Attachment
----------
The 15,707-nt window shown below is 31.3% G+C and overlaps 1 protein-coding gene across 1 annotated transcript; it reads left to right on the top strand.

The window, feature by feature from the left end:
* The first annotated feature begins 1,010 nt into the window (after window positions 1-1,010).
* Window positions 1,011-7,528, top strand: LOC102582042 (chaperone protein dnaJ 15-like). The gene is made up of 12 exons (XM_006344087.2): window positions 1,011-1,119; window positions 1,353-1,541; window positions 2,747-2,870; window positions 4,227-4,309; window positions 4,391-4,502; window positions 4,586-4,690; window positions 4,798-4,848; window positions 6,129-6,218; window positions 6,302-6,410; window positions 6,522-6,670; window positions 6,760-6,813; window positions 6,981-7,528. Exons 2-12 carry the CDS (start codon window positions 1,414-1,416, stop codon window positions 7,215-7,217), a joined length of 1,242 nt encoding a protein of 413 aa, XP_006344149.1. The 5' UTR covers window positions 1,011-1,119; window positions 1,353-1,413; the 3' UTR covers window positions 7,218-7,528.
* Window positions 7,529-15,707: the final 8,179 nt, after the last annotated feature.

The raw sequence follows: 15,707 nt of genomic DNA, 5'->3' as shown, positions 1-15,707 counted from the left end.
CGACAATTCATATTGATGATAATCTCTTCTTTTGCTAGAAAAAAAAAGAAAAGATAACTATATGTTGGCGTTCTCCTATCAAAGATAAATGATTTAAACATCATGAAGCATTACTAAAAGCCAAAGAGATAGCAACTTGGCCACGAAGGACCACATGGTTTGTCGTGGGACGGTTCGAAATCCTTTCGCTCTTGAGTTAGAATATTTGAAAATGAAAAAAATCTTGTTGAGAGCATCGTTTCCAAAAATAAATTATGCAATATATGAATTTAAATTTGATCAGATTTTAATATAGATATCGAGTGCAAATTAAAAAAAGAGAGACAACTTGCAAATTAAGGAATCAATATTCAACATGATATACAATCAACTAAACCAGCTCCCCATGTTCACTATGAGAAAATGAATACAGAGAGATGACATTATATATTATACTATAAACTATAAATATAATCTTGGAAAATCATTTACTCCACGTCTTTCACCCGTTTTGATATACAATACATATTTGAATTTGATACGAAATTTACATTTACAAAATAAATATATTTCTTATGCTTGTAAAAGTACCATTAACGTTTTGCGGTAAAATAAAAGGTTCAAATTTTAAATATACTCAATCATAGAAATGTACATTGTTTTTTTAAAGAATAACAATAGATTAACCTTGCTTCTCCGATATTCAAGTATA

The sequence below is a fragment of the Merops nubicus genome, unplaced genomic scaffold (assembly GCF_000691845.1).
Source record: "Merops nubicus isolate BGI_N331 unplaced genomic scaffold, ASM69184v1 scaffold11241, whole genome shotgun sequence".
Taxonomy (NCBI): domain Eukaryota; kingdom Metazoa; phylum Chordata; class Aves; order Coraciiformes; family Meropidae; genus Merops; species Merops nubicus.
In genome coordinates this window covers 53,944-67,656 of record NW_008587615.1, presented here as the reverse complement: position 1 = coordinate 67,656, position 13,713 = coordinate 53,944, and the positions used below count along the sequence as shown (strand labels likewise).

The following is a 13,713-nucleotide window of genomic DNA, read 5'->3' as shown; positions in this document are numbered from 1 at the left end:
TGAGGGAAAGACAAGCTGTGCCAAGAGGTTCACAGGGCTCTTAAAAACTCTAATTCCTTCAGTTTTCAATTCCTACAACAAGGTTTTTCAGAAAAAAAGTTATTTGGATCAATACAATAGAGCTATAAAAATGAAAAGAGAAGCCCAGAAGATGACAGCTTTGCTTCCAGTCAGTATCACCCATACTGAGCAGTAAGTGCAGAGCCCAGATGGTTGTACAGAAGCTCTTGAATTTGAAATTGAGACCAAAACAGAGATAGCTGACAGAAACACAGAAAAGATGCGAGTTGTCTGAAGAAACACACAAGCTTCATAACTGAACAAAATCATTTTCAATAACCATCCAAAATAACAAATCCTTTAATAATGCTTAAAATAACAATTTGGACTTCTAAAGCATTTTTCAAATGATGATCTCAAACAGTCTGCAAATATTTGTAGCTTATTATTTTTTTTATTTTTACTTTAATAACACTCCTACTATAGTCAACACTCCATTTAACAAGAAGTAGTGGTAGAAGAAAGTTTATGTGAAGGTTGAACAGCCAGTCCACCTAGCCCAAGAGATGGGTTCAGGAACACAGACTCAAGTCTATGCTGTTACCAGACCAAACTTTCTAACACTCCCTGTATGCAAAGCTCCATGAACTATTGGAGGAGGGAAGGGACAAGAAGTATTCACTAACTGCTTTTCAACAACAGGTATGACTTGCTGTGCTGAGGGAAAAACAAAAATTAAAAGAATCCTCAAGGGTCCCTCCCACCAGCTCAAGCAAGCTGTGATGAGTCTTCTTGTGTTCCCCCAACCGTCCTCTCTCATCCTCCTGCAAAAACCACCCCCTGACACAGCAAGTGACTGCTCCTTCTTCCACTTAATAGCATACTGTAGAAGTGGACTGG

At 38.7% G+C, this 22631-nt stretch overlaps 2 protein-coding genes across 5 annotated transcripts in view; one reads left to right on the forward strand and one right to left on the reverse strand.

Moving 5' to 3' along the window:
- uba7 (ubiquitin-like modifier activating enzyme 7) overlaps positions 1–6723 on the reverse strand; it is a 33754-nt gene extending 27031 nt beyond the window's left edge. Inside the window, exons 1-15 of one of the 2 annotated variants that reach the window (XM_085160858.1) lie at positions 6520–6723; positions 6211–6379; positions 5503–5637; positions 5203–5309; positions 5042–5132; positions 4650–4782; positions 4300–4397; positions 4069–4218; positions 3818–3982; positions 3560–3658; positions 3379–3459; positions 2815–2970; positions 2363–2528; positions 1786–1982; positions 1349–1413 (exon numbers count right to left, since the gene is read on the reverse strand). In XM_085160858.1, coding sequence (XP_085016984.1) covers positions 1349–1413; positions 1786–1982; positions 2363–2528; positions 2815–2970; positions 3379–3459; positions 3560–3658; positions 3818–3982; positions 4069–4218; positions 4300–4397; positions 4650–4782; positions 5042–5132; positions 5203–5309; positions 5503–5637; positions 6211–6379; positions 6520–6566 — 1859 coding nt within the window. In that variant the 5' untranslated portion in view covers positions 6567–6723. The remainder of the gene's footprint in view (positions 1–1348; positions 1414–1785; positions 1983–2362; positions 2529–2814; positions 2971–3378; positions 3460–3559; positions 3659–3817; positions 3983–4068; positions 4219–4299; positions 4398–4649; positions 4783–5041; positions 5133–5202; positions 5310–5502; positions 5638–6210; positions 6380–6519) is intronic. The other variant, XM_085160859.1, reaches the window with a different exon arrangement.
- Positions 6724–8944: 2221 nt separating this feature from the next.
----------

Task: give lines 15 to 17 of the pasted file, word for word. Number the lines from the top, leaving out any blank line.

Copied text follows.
Moving 5' to 3' along the window:
- uba7 (ubiquitin-like modifier activating enzyme 7) overlaps positions 1–6723 on the reverse strand; it is a 33754-nt gene extending 27031 nt beyond the window's left edge. Inside the window, exons 1-15 of one of the 2 annotated variants that reach the window (XM_085160858.1) lie at positions 6520–6723; positions 6211–6379; positions 5503–5637; positions 5203–5309; positions 5042–5132; positions 4650–4782; positions 4300–4397; positions 4069–4218; positions 3818–3982; positions 3560–3658; positions 3379–3459; positions 2815–2970; positions 2363–2528; positions 1786–1982; positions 1349–1413 (exon numbers count right to left, since the gene is read on the reverse strand). In XM_085160858.1, coding sequence (XP_085016984.1) covers positions 1349–1413; positions 1786–1982; positions 2363–2528; positions 2815–2970; positions 3379–3459; positions 3560–3658; positions 3818–3982; positions 4069–4218; positions 4300–4397; positions 4650–4782; positions 5042–5132; positions 5203–5309; positions 5503–5637; positions 6211–6379; positions 6520–6566 — 1859 coding nt within the window. In that variant the 5' untranslated portion in view covers positions 6567–6723. The remainder of the gene's footprint in view (positions 1–1348; positions 1414–1785; positions 1983–2362; positions 2529–2814; positions 2971–3378; positions 3460–3559; positions 3659–3817; positions 3983–4068; positions 4219–4299; positions 4398–4649; positions 4783–5041; positions 5133–5202; positions 5310–5502; positions 5638–6210; positions 6380–6519) is intronic. The other variant, XM_085160859.1, reaches the window with a different exon arrangement.
- Positions 6724–8944: 2221 nt separating this feature from the next.